BALTIMORE -- The young, streaky Guardians earned their first series win in the Charm City in more than four years on Sunday, using one big swing and air-tight pitching to squeeze out a hard-fought 3-2 victory over the Orioles. Their fifth win in six games pulled Cleveland back within a game of .500 ahead of its upcoming seven-game homestand against the Rangers and A’s.
“We have not played well here, ever,” manager Terry Francona said. “We need to play the right way every day or we don’t put ourselves in a position to win. But if we do the right things, we do generally put ourselves in a position to win.”
That was the case all weekend this time around at Oriole Park. Here are three observations from Sunday’s rubber game victory:
The rotation keeps rolling
That Aaron Civale came out of his bullpen Friday feeling good was welcome news for a Cleveland rotation inching closer to full strength. But results-wise, the staff has hardly missed a beat since Civale landed on the injured list with a glute issue after his last start on May 20. This weekend provided three more examples.
The Guardians received a vintage Shane Bieber performance Friday, seven solid innings in a historically hard-luck loss for Triston McKenzie on Saturday and six gutsy innings of two-run ball from Zach Plesac on Sunday, before their vaunted bullpen handed the rest. Plesac didn’t walk a batter and struck out eight despite eliciting 27 foul balls on 99 pitches, reaching back to fan Jorge Mateo and Austin Hays en route to escaping an especially hairy two-on, no-out jam in the fifth.
“That was crunch time,” Plesac said. “Those are the big moments. I needed to step up.”
Said Francona: “When he got tested, he reached back and got some fastballs we hadn’t seen, but he wasn’t just throwing them. He was commanding them and competing. I think that will do him a world of good.”
Entering Sunday, the rotation’s 3.02 ERA in 18 games since May 14 was fourth-best in baseball and third-best in the American League.
The bullpen’s 1.80 ERA leads MLB in that span.
Morgan growing into key role
Speaking of that ‘pen, it’s thriving in large part because of the versatile Eli Morgan, who has pitched in several roles since debuting last summer. Emergency starter. Fifth starter. Long reliever.
Now he’s growing into a fireman, someone Francona is becoming more comfortable inserting into important situations regardless of inning. And he’s enjoying a lot of success.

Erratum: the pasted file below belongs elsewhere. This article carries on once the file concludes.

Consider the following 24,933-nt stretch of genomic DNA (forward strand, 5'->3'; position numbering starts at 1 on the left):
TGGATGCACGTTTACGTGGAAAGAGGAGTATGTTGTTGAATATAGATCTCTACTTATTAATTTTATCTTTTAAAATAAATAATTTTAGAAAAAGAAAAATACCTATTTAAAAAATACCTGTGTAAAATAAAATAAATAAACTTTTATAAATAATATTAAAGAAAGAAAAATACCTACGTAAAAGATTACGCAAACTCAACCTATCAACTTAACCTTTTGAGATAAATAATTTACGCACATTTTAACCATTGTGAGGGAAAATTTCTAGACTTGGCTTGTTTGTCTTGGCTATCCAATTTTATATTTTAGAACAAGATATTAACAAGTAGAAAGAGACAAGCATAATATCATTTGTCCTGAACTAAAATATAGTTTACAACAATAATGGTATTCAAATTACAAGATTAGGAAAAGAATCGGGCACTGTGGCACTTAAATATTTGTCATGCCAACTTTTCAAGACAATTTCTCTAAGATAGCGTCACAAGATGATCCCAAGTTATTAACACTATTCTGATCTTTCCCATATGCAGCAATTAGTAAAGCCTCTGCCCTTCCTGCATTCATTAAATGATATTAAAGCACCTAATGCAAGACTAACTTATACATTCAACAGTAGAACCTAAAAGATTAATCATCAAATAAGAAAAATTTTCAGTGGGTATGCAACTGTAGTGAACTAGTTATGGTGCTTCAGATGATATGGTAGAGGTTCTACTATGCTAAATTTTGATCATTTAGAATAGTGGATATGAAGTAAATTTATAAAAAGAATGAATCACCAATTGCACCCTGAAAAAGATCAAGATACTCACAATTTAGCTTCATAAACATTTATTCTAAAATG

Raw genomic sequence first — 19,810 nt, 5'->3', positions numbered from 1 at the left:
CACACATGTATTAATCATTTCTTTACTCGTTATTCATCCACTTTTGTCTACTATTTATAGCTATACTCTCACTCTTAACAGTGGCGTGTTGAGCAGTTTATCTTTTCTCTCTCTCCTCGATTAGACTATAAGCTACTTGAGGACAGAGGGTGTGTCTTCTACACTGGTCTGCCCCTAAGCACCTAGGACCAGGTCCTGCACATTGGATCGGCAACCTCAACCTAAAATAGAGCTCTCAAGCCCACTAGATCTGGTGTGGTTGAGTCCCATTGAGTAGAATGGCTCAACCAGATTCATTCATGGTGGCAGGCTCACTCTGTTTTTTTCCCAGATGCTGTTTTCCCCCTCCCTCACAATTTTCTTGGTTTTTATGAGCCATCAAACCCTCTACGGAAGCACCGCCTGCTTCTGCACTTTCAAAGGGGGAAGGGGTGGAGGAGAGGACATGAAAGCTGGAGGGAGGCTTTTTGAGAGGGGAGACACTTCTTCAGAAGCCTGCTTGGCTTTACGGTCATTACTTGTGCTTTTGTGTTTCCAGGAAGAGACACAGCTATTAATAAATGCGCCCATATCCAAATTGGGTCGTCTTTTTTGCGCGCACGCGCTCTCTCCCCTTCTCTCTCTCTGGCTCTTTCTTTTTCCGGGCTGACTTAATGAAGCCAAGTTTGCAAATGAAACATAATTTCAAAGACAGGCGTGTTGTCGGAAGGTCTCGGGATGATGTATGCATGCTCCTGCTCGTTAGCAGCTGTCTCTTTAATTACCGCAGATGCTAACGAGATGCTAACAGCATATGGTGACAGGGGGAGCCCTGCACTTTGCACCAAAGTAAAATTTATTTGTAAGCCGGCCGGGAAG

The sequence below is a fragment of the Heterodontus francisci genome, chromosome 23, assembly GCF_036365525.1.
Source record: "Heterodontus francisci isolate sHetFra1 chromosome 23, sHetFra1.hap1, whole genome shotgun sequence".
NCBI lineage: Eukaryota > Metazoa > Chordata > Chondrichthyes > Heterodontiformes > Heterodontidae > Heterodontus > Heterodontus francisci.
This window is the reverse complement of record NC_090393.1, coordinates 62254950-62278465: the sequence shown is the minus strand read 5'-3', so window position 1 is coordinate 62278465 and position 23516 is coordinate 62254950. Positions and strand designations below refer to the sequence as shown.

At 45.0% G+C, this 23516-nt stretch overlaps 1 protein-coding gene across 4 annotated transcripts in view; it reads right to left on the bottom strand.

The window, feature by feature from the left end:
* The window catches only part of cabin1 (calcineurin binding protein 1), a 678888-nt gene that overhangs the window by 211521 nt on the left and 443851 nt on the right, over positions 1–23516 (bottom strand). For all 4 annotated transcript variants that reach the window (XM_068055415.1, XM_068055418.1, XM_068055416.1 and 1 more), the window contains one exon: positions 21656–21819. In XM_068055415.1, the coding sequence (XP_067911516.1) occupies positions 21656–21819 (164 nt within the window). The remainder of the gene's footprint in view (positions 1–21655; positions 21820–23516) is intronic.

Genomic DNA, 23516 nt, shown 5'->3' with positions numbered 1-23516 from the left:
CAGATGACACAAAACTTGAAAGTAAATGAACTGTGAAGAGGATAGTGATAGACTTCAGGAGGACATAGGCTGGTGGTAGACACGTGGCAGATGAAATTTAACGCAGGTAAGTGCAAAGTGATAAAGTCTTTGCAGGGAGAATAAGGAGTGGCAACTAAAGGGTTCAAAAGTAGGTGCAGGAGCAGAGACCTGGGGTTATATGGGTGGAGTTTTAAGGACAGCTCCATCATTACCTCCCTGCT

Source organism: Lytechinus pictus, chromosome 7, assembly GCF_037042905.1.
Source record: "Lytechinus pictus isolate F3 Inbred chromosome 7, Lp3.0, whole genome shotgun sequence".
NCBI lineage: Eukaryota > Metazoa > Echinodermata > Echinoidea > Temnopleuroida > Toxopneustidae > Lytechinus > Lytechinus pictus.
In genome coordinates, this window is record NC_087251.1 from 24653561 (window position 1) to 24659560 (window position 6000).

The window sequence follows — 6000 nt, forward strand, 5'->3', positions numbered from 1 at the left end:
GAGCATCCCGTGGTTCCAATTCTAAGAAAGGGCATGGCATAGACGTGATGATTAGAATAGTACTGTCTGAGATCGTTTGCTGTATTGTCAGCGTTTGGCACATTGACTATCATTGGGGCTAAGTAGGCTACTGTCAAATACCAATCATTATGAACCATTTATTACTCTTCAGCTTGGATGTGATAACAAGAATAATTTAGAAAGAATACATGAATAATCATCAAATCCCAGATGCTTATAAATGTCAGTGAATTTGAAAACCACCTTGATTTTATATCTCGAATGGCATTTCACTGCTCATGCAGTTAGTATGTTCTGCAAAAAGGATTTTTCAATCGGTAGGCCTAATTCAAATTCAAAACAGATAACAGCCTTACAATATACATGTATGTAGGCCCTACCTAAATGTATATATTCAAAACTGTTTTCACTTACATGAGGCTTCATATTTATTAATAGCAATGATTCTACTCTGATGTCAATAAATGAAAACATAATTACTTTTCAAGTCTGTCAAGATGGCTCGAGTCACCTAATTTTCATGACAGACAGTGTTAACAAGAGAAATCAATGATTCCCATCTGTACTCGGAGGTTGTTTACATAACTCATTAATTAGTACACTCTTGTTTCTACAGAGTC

“He deserves it,” Francona said. “At the end of spring, I said I hoped he becomes a weapon. That’s exactly what he is right now, and that’s valuable.”
Francona tabbed Morgan for one big out in the eighth inning Friday, when the righty struck out the red-hot Hays to tamp out Baltimore’s three-run rally after Bieber departed. Then Francona threw him right back in the fire Sunday, calling on Morgan to extinguish a two-on, one-out situation in the seventh inning of a one-run game. Morgan needed just five pitches to coax popouts from Cedric Mullins and Hays to end the threat. He then worked a scoreless eighth to set up Emmanuel Clase’s ninth save.
All told, Morgan owns a 2.16 ERA and 32 strikeouts in 25 innings and hasn’t allowed a run in eight games.
“It’s good to know he wants me to feel good and he’s not just going to run me out there whenever,” Morgan said. “I’m getting used to the shorter outings and my arm is bouncing back really quick. So I should be able to do something like that more often.”
Giménez bringing it on both side of the ball
The hottest Guardians hitter at the moment? That’s Andrés Giménez, who continues to quietly emerge as one of the game’s more valuable second basemen … only less quietly by the day. Rocketing a three-run homer off Dean Kremer to open Sunday’s scoring, Giménez went deep for the second time in as many games. He also launched a 418-foot solo shot on Eutaw Street on Saturday.
Giménez’s elite defensive skills were on display too, when he expertly began a crucial double play on a slow roller deep in the shift to help Clase shore up the ninth. The bang-bang play required a shifted Jóse Ramírez to turn it at the second base bag and a nifty Owen Miller scoop at first on the return throw.
Cleveland entered play with baseball’s second-best defensive infield per Statcast’s advanced Outs Above Average metric, led by Giménez’s five. He’s also on an eight-game hit streak and hitting .307 with an .869 OPS.
“In the shift, I need to move my entire body in the other direction [away from second]”, Giménez said. “We did a tremendous job on that play.”